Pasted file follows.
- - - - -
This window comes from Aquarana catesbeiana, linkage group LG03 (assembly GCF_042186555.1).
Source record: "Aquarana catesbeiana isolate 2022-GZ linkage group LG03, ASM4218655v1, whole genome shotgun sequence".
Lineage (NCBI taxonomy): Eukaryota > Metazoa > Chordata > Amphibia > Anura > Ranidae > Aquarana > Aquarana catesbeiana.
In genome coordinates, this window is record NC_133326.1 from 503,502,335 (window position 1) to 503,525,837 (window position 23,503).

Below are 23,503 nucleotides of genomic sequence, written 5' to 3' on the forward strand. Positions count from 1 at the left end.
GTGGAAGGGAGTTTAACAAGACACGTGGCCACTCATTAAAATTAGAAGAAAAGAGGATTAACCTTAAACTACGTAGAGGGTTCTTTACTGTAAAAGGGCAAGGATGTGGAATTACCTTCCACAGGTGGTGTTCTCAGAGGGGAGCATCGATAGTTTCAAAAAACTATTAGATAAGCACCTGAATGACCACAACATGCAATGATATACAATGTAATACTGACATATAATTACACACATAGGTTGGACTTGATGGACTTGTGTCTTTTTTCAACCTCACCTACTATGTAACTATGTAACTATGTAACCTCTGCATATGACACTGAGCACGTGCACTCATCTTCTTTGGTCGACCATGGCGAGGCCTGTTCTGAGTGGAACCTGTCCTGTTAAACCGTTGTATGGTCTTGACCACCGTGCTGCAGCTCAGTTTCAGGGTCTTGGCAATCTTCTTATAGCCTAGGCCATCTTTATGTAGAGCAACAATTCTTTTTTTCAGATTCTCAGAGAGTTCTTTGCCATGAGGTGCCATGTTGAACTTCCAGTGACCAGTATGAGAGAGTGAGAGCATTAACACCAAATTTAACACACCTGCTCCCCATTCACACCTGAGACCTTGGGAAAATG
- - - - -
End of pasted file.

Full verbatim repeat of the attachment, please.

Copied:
This window comes from Aquarana catesbeiana, linkage group LG03 (assembly GCF_042186555.1).
Source record: "Aquarana catesbeiana isolate 2022-GZ linkage group LG03, ASM4218655v1, whole genome shotgun sequence".
Lineage (NCBI taxonomy): Eukaryota > Metazoa > Chordata > Amphibia > Anura > Ranidae > Aquarana > Aquarana catesbeiana.
In genome coordinates, this window is record NC_133326.1 from 503,502,335 (window position 1) to 503,525,837 (window position 23,503).

Below are 23,503 nucleotides of genomic sequence, written 5' to 3' on the forward strand. Positions count from 1 at the left end.
GTGGAAGGGAGTTTAACAAGACACGTGGCCACTCATTAAAATTAGAAGAAAAGAGGATTAACCTTAAACTACGTAGAGGGTTCTTTACTGTAAAAGGGCAAGGATGTGGAATTACCTTCCACAGGTGGTGTTCTCAGAGGGGAGCATCGATAGTTTCAAAAAACTATTAGATAAGCACCTGAATGACCACAACATGCAATGATATACAATGTAATACTGACATATAATTACACACATAGGTTGGACTTGATGGACTTGTGTCTTTTTTCAACCTCACCTACTATGTAACTATGTAACTATGTAACCTCTGCATATGACACTGAGCACGTGCACTCATCTTCTTTGGTCGACCATGGCGAGGCCTGTTCTGAGTGGAACCTGTCCTGTTAAACCGTTGTATGGTCTTGACCACCGTGCTGCAGCTCAGTTTCAGGGTCTTGGCAATCTTCTTATAGCCTAGGCCATCTTTATGTAGAGCAACAATTCTTTTTTTCAGATTCTCAGAGAGTTCTTTGCCATGAGGTGCCATGTTGAACTTCCAGTGACCAGTATGAGAGAGTGAGAGCATTAACACCAAATTTAACACACCTGCTCCCCATTCACACCTGAGACCTTGGGAAAATG